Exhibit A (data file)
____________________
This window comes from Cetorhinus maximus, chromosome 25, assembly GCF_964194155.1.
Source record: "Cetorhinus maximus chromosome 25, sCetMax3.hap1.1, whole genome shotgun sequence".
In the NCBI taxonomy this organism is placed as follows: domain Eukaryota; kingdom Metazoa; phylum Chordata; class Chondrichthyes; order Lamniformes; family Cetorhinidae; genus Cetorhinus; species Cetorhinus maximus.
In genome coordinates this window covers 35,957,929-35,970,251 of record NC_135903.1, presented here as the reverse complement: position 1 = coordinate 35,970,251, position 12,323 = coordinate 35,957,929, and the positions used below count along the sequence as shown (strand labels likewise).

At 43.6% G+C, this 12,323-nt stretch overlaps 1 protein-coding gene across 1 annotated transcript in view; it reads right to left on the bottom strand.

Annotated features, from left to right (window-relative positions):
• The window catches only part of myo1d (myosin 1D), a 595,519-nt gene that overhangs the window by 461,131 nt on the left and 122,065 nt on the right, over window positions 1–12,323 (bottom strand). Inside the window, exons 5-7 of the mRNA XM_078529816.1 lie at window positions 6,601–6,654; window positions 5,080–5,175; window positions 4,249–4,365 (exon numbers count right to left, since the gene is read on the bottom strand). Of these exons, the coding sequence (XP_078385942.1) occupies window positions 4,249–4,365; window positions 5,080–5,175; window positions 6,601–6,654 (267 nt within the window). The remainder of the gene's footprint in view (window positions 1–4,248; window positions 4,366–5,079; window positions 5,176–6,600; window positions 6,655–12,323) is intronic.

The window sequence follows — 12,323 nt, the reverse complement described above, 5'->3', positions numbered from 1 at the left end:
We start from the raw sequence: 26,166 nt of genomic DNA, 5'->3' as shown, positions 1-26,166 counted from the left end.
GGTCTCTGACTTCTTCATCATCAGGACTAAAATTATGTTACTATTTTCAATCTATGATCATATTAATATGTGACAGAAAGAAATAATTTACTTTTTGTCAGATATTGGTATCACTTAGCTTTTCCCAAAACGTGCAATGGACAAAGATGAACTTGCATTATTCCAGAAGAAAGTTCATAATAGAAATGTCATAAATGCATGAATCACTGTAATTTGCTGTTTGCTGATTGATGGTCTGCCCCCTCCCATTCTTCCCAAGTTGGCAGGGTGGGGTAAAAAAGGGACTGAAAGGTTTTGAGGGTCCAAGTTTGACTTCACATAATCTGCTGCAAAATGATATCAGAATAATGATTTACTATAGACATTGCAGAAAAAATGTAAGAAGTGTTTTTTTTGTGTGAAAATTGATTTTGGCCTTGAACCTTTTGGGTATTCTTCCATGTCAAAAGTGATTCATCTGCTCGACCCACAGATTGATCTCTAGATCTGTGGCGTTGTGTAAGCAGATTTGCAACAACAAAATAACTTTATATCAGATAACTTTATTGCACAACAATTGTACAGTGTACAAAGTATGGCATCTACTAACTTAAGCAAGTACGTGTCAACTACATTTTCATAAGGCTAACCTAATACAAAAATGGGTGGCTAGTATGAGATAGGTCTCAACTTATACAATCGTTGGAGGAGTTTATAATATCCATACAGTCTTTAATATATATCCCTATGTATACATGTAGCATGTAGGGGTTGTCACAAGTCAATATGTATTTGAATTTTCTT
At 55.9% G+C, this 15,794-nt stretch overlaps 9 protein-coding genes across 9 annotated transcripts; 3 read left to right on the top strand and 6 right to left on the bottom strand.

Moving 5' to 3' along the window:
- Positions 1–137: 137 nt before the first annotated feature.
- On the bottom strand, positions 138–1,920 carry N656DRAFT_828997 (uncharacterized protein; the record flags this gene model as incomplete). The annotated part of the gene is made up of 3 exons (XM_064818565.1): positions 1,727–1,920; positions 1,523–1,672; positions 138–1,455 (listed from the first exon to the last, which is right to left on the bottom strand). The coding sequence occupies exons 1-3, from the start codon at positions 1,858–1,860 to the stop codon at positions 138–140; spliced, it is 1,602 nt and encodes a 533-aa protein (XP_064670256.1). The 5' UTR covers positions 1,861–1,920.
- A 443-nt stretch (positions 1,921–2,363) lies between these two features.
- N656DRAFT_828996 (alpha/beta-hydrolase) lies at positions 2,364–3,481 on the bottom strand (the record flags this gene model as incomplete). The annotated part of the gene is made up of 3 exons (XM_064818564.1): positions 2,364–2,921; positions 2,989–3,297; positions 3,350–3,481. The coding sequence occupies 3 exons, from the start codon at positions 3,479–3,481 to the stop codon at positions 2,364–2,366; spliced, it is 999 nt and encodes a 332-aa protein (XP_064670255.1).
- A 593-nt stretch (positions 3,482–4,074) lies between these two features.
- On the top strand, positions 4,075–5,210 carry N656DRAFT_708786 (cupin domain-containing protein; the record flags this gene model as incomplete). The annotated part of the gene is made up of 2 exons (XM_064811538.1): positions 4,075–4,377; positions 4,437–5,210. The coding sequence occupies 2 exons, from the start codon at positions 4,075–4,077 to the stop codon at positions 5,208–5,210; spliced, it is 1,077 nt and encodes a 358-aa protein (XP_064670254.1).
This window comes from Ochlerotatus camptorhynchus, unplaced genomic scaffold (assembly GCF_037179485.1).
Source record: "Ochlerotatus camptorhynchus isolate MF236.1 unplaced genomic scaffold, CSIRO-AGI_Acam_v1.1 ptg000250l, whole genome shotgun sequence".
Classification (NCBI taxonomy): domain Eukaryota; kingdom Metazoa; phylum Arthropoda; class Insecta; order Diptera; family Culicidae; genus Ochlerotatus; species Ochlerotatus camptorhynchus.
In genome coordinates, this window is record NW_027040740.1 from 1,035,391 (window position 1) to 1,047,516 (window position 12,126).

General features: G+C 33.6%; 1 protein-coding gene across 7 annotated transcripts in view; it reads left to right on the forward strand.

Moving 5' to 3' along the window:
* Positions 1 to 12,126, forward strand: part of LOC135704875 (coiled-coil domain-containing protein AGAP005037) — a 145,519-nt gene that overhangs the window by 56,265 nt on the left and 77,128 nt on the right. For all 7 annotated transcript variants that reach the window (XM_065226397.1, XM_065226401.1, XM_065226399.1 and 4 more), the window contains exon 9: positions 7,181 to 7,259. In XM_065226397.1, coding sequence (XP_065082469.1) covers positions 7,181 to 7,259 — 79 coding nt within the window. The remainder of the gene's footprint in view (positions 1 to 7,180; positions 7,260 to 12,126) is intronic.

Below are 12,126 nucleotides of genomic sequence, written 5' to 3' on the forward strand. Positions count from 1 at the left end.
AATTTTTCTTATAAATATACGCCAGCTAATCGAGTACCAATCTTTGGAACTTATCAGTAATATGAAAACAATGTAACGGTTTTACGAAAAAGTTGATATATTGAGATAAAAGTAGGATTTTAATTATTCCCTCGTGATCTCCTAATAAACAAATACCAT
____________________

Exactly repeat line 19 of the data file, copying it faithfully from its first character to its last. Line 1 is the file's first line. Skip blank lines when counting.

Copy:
This window comes from Ochlerotatus camptorhynchus, unplaced genomic scaffold (assembly GCF_037179485.1).